Table Stakes: Your Website

I write a lot about business strategy and topics such as differentiation . Those are incredibly important to the growth of your business.

But today I want to move downstream and discuss table stakes. For those unfamiliar with the term, the Urban Dictionary colorfully defines it as “the minimum amount of effort your lazy [___] needs to expend to compete at work, in relationships and basically all facets of life.”

I don’t think we need to be that harsh, but for our purposes, we can say that table stakes are what customers have been trained to expect when they look to do business with someone in your industry. These things could include good customer services, returning their phone calls in a timely manner, keeping your promises, quick shipping, and so on.

Table stakes are high online

But there are also more general types of table stakes that aren’t specific to any industry. And one of the most important places where this comes into play is on your website.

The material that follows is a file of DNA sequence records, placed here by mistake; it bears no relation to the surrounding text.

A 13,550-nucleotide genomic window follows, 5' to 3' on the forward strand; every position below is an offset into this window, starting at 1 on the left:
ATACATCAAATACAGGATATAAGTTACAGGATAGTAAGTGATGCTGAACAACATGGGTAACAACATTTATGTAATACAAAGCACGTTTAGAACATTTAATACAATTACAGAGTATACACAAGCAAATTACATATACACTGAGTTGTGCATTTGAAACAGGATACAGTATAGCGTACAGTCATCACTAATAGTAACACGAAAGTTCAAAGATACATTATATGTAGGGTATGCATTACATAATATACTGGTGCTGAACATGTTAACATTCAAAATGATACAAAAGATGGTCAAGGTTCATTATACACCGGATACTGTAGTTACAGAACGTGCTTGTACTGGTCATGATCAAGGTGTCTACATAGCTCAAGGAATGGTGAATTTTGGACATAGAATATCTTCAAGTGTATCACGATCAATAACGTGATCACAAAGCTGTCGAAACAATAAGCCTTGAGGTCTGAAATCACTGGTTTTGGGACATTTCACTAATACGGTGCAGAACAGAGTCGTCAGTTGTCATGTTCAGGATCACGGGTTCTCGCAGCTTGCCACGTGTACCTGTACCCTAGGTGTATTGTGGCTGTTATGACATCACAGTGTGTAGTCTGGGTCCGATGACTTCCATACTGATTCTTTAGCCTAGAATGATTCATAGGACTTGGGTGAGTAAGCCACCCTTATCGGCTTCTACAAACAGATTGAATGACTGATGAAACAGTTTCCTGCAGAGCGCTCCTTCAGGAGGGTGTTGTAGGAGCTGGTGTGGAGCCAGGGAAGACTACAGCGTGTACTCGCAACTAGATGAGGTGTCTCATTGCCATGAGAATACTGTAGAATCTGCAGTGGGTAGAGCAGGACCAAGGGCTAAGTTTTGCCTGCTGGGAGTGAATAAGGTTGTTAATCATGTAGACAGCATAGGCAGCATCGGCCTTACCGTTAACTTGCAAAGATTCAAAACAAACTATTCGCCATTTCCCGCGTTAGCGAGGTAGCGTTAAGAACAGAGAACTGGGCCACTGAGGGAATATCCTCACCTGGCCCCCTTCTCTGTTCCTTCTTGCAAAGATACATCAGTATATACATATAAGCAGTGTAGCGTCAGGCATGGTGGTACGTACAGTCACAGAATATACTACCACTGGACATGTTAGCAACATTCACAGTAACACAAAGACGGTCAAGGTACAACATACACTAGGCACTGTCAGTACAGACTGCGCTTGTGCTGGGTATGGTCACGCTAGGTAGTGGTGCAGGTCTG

In working with various clients on their web presence and messaging, I’ve come to see a few patterns. So in service to them and to others with a nagging sense their website isn’t up to scratch, I offer my top 10 table stakes for B2B or B2C websites:

  1. The copyright notice in your footer displays the current year.
  2. You’re using photos of real people, not stock photos.
  3. You have photos of your team on your website.
  4. There’s a real email address someone can use to get in touch with you, not info@soandso.com or sales@soandso.com.
  5. You either have blogs posted within the past month or have removed dates from your posts entirely.
  6. The titles of your blog posts are not cut off.
  7. The font size you use is at least 12pt.
  8. There’s a phone number someone can call to talk to a real person.
  9. You’ve translated any industry jargon into plain English.
  10. Your text and images aren’t low-resolution or distorted.

This isn’t an exhaustive list, but it’s a start!

Time to set the table?

Not having these items in place gives customers the impression that your business is not current, is not invested and frankly is not all that interested in being of service to them. Of course a business never intentionally neglects its website, but the effect is the same.

Don’t fall down at the first hurdle when prospects come to your website. Make sure they see what they’re expecting. If you do that, then you’ve started down the path to building the trust that’s essential for any sale.

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